Tagetus minuta(wild marigold) is recommended for cultivation in North west Himalayas . The “wild” variety gives the highest yield of essential oil amongst various tagetes species.
The villagers in Gazipur Kulian which is situated at a border town, R S Pura of district Jammu, (J&K) is commercially cultivating marigold.
The farmers generally grow two types of marigold in their fields.
1.The small marigold which is locally known as "Gooti" with the flower colour red, yellow and basanti.
2.Flower is large marigold locally known as "Goota" with the flower colour yellow and flower size quite bolder than the "Gooti".
The flowering period of Goota is comparatively shorter (i.e. from 2 to 3 months) than Gooti which is having flowering period for 6 months. Goota and Goti an be grown as mixed or as separate crops.Well drained clay loamy, well fertile soil is considered suitable for its cultivation. The cultivation commences with raising of nursery in the month of May.
The farmers market the product in three ways:
a. Selling of flowers
b. Making garlands
c. Decoration of vehicles and Pandaals during marriages and other ceremonies/traditions.
Flowers are sold @Rs. 12—15 per kg
The average cost of one garland is Rs. 10 to 15 depending upon length and quality of garland.
The cost of decorating vehicle with flowers especially of bridegroom goes up to rupees five hundred to one thousand.
Usually on an average from one kg of flower 6 to 7 garlands of average size are made which gives double benefit as compared to selling of loose flowers.
Marketing of marigold is not a problem in Jammu region. As Jammu is known to be a city of temples and marigold is abundantly used in temples. Owing to heavy rush of pilgrims to Shri Mata Vaishno Devi Shrine round the year, there is also huge consumption of this flower. Marigold flower production starts from the month of October which coincides with Navratras, religious festivals and marriage ceremonies. This flower finds special place in enhancing the aesthetic value of these shows and programmes.
According to a rough estimate, the average consumption of marigold in Jammu city alone is 50-55 Qtls. Per day (Random survey of Flower Vendors) Flower selling is now socially recognised as profession of pride and grace.
marigold is a ver hardy crop and can be grown in any conditions. In fact it should be grown as an intercrop in other plantation to provide nematode resistance.
Marigold - grow it
An easily grown half-hardy annual, marigolds are very popular to grow in gardens all over the world. They are not fussy about where they grow provided they have plenty of sunshine.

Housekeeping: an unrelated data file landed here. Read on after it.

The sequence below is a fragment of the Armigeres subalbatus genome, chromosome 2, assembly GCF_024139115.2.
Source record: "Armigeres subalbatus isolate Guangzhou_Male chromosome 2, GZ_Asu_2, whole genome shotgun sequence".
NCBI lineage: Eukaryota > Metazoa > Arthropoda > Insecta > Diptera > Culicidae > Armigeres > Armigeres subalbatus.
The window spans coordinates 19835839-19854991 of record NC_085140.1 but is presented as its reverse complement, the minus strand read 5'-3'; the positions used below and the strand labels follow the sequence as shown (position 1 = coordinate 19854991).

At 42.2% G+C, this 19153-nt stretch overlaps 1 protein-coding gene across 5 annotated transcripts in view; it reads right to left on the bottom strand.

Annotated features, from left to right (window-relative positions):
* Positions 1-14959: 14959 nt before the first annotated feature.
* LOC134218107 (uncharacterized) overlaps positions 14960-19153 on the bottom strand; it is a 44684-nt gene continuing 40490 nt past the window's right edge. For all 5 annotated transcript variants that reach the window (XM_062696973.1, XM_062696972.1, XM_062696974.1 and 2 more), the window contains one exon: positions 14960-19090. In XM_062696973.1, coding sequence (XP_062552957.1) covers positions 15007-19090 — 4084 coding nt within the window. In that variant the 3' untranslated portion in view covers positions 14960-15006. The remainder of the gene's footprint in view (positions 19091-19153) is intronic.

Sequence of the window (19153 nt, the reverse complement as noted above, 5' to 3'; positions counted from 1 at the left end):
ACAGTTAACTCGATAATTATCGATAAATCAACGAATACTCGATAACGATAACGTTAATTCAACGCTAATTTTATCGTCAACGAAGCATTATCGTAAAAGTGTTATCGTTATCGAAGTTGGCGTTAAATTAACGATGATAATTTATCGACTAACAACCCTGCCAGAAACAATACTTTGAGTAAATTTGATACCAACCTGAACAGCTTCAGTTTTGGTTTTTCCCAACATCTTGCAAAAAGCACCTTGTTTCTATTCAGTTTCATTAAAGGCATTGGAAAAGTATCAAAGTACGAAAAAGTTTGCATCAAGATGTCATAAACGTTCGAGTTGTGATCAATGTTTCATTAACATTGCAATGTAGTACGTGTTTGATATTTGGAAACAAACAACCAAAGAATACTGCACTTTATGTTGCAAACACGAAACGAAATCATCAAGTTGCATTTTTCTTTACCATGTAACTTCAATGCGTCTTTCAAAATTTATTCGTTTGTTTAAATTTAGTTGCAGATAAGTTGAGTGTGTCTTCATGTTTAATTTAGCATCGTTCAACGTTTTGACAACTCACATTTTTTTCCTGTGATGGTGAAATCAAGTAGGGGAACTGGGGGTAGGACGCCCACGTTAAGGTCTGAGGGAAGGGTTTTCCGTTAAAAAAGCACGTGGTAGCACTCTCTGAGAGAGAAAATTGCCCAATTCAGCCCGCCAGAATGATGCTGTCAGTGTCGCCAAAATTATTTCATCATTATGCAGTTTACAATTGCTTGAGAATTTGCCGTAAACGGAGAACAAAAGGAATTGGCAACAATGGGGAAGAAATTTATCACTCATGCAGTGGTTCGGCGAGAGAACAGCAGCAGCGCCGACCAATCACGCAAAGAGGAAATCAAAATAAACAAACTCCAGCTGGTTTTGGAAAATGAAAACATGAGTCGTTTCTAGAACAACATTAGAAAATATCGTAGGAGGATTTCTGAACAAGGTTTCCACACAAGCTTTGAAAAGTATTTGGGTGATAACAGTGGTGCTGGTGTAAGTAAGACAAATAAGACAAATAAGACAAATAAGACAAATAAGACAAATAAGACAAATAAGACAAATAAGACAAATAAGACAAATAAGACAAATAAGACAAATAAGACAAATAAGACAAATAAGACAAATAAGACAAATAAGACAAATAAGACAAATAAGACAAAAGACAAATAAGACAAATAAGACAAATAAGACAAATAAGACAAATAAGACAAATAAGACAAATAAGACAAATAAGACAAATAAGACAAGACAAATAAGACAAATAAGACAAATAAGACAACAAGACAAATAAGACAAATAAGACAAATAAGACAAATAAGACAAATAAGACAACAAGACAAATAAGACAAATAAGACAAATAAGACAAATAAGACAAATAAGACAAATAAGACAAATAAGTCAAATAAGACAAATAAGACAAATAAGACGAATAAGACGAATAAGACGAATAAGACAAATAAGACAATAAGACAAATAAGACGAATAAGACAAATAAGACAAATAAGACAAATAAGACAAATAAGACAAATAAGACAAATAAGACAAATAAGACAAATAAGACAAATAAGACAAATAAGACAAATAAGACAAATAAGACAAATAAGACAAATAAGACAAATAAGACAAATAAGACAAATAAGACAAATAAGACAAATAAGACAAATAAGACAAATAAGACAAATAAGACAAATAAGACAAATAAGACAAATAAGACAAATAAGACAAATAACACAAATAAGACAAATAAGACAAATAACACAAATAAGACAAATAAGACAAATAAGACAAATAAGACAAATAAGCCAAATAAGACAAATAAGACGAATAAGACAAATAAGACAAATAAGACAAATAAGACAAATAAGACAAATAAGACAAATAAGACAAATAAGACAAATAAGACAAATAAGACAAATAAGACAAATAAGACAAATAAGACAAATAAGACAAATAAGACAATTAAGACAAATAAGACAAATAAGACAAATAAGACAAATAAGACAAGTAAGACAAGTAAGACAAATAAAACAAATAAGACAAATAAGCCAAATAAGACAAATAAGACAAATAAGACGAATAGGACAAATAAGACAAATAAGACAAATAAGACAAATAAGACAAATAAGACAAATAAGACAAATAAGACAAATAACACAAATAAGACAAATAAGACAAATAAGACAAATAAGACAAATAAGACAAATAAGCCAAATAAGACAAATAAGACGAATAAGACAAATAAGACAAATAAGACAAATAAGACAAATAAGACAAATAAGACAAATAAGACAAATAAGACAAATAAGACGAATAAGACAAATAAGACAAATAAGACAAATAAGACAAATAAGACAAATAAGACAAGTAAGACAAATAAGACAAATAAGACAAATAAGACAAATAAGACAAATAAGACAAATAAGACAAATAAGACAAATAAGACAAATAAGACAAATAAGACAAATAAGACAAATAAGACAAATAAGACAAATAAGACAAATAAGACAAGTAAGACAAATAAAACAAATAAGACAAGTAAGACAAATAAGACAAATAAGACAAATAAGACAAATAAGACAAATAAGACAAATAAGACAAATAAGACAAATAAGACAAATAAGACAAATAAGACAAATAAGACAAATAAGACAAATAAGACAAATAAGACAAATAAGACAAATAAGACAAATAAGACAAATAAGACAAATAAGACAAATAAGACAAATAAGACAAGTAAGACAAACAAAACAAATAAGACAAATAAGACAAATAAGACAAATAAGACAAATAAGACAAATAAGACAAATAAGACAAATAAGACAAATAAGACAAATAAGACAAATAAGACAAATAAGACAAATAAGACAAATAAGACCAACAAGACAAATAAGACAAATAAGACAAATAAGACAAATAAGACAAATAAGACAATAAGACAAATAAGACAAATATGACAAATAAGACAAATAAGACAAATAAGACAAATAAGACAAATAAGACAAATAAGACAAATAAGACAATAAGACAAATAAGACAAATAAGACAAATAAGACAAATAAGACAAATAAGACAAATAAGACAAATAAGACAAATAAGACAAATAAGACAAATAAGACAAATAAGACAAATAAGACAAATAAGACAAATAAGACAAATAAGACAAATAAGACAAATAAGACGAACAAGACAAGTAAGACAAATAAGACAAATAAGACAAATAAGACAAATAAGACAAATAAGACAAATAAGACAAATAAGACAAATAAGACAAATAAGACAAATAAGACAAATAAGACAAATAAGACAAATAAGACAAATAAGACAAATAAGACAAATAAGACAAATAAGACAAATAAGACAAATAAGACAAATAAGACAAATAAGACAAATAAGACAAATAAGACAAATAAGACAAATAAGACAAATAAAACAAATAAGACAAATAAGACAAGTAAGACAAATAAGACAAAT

In the past the tall, larger-flowered Tagetes erecta was often called African marigold and the shorter, smaller Tagetes patula was known as French marigold, but the increasing complexity of hybrid varieties mean that there are fewer distinctions between the strains of seed offered for sale.
Another marigold species, Tagetes minuta is distinct, being a very large plant with tiny flowers. It is usually grown by organic gardeners for its beneficial properties on soil, as the roots exude chemicals which repel couch grass and eelworms.
Seed needs to be sown indoors but plants can be grown outside during the summer, where they will flower until the frosts. Minimum temperature 10°C
From seed. They are easy to sow in a tray or pot. Seeds should be set about 2cm apart. Germination is rapid at 19°C.
Keep seedlings warm, and move onto larger pots when they have four to six true leaves. Harden off and plant out in a sunny position when the weather is warm enough, at about 8cm apart. Tagetes minuta will need a stake to support it. Water well until established.
Remove spent flowers as they die off, water in dry weather and feed with a high potash fertilizer occasionally to prolong the flowering period.
In India African marigolds are often grown as standards. To do this, rub the side shoots off a marigold plant and tie the bare stem to a stick so it keeps growing upwards.
When it is about 45cm tall, allow the top to bush out, and develop normally but keep rubbing off any side shoots from the stem.
Slugs and snails like young plants, otherwise trouble-free.
Marigold leaves contain chemicals that can cause dermatitis and a phototoxic reaction - where the sap from the plant reacts with sunlight to irritate the skin. As a precaution, wear gloves and long sleeves when handling these plants.
for the quality planting material you contact the nearby University of Horiculture. Or you may contact